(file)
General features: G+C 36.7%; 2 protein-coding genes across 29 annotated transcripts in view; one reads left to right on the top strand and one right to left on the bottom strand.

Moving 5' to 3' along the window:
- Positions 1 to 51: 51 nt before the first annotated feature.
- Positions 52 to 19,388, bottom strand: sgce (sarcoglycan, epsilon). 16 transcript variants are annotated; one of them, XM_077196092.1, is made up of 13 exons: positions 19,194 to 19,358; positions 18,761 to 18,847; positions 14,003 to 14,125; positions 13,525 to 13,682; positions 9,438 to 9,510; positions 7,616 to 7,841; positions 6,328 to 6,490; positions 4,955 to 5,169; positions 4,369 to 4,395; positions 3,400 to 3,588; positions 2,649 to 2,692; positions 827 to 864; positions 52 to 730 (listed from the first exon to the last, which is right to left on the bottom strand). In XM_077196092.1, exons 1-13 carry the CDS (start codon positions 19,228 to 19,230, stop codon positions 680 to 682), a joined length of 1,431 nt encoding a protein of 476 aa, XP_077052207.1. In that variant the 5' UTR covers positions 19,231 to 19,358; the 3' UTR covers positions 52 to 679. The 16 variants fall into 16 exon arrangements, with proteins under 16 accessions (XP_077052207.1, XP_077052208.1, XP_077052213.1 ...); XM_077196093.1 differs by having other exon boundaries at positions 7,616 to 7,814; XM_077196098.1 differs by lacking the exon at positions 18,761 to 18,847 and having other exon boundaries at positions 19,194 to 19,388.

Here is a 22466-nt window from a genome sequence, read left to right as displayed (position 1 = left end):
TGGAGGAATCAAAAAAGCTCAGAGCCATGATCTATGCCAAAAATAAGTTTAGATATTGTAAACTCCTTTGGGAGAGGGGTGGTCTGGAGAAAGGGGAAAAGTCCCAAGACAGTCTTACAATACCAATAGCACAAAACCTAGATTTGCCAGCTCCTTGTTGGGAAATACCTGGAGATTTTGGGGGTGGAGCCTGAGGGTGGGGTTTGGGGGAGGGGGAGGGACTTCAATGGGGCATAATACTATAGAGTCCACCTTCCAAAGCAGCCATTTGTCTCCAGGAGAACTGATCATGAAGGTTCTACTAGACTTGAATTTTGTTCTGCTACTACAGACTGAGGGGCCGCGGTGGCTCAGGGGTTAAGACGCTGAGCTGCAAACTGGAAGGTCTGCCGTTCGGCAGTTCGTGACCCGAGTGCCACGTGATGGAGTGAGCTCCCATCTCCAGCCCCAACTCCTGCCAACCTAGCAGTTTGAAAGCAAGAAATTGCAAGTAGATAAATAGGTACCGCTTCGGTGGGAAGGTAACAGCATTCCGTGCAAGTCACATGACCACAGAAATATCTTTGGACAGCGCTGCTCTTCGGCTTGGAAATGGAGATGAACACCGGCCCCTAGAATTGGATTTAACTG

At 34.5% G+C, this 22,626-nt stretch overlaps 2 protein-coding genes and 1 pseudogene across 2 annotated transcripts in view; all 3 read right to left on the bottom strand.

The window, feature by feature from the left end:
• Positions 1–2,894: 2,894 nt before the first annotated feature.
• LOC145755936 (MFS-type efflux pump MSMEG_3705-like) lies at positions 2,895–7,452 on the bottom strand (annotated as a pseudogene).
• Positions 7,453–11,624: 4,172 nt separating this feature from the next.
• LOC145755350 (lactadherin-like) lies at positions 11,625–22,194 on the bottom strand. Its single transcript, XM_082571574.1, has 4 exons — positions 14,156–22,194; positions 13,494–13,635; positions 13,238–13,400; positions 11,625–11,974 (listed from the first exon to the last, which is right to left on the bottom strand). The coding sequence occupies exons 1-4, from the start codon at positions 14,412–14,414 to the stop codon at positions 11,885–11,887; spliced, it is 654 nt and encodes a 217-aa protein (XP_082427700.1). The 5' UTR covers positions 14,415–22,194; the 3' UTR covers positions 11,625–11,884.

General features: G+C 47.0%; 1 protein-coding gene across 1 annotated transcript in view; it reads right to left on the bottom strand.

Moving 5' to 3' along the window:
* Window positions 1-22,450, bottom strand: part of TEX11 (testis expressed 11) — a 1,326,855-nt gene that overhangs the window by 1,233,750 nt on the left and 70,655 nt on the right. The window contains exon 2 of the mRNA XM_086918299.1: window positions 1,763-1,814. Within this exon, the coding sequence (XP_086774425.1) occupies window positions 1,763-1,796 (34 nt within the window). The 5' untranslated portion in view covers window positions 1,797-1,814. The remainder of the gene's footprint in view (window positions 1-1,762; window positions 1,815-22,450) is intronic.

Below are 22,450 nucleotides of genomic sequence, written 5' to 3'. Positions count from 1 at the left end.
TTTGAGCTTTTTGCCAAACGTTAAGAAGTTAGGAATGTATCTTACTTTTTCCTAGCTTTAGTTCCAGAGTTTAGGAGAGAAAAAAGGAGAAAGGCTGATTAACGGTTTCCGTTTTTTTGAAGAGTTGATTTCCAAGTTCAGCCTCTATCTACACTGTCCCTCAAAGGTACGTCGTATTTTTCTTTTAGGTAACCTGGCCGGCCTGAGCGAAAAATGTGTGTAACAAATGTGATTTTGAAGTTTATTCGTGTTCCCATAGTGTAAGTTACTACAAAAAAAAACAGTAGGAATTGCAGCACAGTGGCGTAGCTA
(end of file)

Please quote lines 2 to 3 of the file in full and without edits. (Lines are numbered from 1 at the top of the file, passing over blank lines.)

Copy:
Moving 5' to 3' along the window:
- Positions 1 to 51: 51 nt before the first annotated feature.